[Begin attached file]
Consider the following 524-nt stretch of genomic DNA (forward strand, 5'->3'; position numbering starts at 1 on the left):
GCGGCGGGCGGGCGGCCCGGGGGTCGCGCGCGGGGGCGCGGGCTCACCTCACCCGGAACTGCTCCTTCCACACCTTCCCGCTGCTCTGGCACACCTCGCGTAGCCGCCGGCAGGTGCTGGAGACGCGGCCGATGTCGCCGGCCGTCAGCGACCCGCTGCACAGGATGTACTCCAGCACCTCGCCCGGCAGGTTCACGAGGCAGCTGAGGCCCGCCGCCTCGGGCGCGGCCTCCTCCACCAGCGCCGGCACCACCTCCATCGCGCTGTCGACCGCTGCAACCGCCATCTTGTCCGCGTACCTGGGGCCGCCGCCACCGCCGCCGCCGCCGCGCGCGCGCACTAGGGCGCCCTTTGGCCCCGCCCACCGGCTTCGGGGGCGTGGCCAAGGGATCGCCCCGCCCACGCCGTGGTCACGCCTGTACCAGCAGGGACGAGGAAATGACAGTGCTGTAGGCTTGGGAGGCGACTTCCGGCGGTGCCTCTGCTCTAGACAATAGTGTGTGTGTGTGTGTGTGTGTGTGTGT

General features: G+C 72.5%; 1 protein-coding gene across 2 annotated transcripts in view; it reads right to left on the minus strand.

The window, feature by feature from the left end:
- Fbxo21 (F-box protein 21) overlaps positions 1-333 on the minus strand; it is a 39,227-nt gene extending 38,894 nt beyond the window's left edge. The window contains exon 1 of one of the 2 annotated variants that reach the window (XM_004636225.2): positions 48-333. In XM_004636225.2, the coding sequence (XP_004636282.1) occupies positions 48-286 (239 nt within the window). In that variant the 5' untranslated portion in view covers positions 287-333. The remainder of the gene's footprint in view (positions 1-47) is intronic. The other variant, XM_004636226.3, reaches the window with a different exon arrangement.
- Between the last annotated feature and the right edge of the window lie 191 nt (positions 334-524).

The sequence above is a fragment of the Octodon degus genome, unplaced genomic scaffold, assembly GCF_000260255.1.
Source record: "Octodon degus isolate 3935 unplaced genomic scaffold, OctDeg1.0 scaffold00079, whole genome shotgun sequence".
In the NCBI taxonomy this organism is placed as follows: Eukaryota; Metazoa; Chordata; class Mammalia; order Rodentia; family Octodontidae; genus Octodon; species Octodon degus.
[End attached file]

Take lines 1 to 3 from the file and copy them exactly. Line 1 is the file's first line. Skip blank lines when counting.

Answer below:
Consider the following 524-nt stretch of genomic DNA (forward strand, 5'->3'; position numbering starts at 1 on the left):
GCGGCGGGCGGGCGGCCCGGGGGTCGCGCGCGGGGGCGCGGGCTCACCTCACCCGGAACTGCTCCTTCCACACCTTCCCGCTGCTCTGGCACACCTCGCGTAGCCGCCGGCAGGTGCTGGAGACGCGGCCGATGTCGCCGGCCGTCAGCGACCCGCTGCACAGGATGTACTCCAGCACCTCGCCCGGCAGGTTCACGAGGCAGCTGAGGCCCGCCGCCTCGGGCGCGGCCTCCTCCACCAGCGCCGGCACCACCTCCATCGCGCTGTCGACCGCTGCAACCGCCATCTTGTCCGCGTACCTGGGGCCGCCGCCACCGCCGCCGCCGCCGCGCGCGCGCACTAGGGCGCCCTTTGGCCCCGCCCACCGGCTTCGGGGGCGTGGCCAAGGGATCGCCCCGCCCACGCCGTGGTCACGCCTGTACCAGCAGGGACGAGGAAATGACAGTGCTGTAGGCTTGGGAGGCGACTTCCGGCGGTGCCTCTGCTCTAGACAATAGTGTGTGTGTGTGTGTGTGTGTGTGTGT

General features: G+C 72.5%; 1 protein-coding gene across 2 annotated transcripts in view; it reads right to left on the minus strand.